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The three trimesters of pregnancy
include various changes in digestive 
system,  nutrition  and 
metabolism,  changes  in circulatory system, respiratory system,
integumentary system, changes in coagulation, and fibrinolysis which is been
explained in various studies. Nearly, all
organ systems undergo profound changes during normal pregnancy to meet the demands
of the fetoplacental unit. There are both subtle

 and substantial changes in
hematological parameters during pregnancy and the puerperium, orchestrated by
changes in the hormonal milieu. A thorough 
understanding  of  these 
is important to avoid both over- and under-diagnosing abnormalities.

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 During pregnancy, the total volume
of blood increases by about 1.5 L, mainly to supply the needs of the new
vascular bed. Nearly, 1 L of blood is contained within the uterus and maternal
blood spaces of the placenta. Almost 25–80% of plasma volume gets expanded
during mid-pregnancy. Red cell mass also gets increased by 10–20% with the net
result in fall of hemoglobin (Hb) concentration.1

 

Red blood cell (RBC) mass begins
to increase at 8–10 weeks of gestation and steadily increases by 20–30% (250–450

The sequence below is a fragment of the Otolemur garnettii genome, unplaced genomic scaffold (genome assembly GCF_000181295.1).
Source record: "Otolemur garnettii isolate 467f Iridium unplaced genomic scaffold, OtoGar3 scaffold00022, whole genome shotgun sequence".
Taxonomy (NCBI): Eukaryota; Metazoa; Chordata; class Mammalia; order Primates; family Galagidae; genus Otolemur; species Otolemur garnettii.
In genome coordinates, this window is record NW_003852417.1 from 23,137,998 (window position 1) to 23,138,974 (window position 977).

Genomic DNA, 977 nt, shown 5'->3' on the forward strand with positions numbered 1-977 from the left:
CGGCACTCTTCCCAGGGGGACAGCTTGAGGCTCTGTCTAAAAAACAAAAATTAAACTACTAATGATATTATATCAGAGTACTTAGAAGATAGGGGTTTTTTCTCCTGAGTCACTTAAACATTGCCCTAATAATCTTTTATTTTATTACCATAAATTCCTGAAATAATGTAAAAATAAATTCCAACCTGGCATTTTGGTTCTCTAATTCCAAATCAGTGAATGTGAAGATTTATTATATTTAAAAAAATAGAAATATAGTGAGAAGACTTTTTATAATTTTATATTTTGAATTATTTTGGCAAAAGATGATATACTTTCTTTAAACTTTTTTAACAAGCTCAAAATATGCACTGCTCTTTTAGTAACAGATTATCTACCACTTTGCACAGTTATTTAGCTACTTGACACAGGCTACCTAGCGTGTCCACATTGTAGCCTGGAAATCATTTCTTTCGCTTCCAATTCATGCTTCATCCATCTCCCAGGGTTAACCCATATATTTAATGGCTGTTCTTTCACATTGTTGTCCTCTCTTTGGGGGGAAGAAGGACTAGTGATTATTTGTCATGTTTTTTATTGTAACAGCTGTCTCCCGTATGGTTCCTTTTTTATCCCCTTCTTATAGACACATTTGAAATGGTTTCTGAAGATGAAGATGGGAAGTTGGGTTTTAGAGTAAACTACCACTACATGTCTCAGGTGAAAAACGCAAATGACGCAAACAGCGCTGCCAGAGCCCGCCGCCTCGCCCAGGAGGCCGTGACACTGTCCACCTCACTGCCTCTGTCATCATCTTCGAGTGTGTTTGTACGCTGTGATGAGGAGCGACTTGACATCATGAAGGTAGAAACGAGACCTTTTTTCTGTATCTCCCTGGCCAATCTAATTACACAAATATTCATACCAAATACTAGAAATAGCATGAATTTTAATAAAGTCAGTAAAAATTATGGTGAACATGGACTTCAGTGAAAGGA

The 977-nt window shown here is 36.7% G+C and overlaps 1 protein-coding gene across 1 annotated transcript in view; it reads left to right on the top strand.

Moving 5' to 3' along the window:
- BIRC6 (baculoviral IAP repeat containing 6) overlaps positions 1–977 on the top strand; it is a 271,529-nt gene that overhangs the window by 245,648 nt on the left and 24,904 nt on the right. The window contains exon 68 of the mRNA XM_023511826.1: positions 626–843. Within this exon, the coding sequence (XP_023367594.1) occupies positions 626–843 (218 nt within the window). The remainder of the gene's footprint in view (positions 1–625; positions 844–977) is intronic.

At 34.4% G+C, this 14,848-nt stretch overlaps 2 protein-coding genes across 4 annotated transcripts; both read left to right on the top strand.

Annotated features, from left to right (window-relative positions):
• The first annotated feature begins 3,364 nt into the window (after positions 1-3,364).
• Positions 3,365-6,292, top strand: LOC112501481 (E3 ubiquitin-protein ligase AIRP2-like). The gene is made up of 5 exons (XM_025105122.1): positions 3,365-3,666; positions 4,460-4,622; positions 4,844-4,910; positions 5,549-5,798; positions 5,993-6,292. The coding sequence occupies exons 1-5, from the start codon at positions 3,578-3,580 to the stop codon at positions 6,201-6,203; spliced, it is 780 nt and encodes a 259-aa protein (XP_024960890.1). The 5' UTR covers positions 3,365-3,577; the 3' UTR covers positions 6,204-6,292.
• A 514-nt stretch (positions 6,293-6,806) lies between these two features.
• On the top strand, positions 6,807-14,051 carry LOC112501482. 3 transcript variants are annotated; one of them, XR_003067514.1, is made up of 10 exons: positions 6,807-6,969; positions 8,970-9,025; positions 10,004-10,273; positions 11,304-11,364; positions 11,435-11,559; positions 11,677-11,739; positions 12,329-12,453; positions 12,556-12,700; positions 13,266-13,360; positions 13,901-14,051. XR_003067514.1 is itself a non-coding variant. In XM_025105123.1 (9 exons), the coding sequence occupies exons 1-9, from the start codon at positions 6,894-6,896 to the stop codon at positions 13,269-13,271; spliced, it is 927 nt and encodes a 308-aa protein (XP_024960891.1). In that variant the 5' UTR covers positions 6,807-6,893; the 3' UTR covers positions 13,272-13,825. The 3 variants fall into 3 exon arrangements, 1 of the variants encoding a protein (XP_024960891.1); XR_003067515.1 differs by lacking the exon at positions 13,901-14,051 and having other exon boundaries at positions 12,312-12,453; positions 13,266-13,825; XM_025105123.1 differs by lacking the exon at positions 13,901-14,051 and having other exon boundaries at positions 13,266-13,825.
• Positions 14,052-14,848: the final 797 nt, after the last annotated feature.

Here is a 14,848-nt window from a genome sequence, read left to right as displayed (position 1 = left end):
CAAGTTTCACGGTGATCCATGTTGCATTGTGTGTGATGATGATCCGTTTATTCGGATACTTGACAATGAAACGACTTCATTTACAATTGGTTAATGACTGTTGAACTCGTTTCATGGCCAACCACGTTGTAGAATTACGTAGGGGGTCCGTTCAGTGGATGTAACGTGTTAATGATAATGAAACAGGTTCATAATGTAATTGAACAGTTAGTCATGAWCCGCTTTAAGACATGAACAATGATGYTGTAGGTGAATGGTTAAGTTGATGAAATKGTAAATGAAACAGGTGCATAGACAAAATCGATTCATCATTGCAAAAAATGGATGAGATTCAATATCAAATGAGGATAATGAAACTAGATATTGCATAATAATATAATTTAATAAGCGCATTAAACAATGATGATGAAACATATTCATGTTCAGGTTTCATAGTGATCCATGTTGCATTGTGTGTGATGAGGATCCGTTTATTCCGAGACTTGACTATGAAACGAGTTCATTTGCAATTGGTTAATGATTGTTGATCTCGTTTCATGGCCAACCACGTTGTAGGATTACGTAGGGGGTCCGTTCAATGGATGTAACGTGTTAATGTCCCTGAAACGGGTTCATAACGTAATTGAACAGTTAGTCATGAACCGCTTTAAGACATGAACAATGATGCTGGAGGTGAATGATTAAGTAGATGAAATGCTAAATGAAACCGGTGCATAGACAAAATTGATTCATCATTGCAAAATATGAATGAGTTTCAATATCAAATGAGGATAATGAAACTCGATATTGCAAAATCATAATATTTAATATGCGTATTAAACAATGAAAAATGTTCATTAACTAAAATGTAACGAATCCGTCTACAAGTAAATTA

mL) above non-pregnant levels by the end of pregnancy in thosewomen who were receiving iron
supplements.2,3 Among women who were
not on iron supplements, the red cell mass may increase only by 15–20%.4 Erythrocyte life span is slightly decreased
during normal pregnancy.5

 

There is increase in
erythropoietin level by 50% in normal pregnancies and vary according to the
presence of pregnancy complications.6 Increased plasma erythropoietin induces  the rise in red cell mass, which partially
supports the higher metabolic requirement for oxygen during pregnancy.7 Mean corpuscular volume decreases during
pregnancy and averages 80–84 fL in the third trimester
of pregnancy.8

 

White blood cell count (WBC) is increased in pregnancy with a typical reference range of 6 × 109–16 ×109/L.9 Within
few hours after delivery, healthy women have been documented to have WBC count
of 9 × 109–25 × 109/L.10 By 4-week postdelivery, typical WBC ranges are similar to those in
healthy non-pregnant women (4 × 109–10
× 109/L). There has been much
discussion about the normal ranges for the different types of white cells.11

 

The present study was done to evaluate the variations in RBC
and WBC counts before and after normal vaginal
delivery.

 

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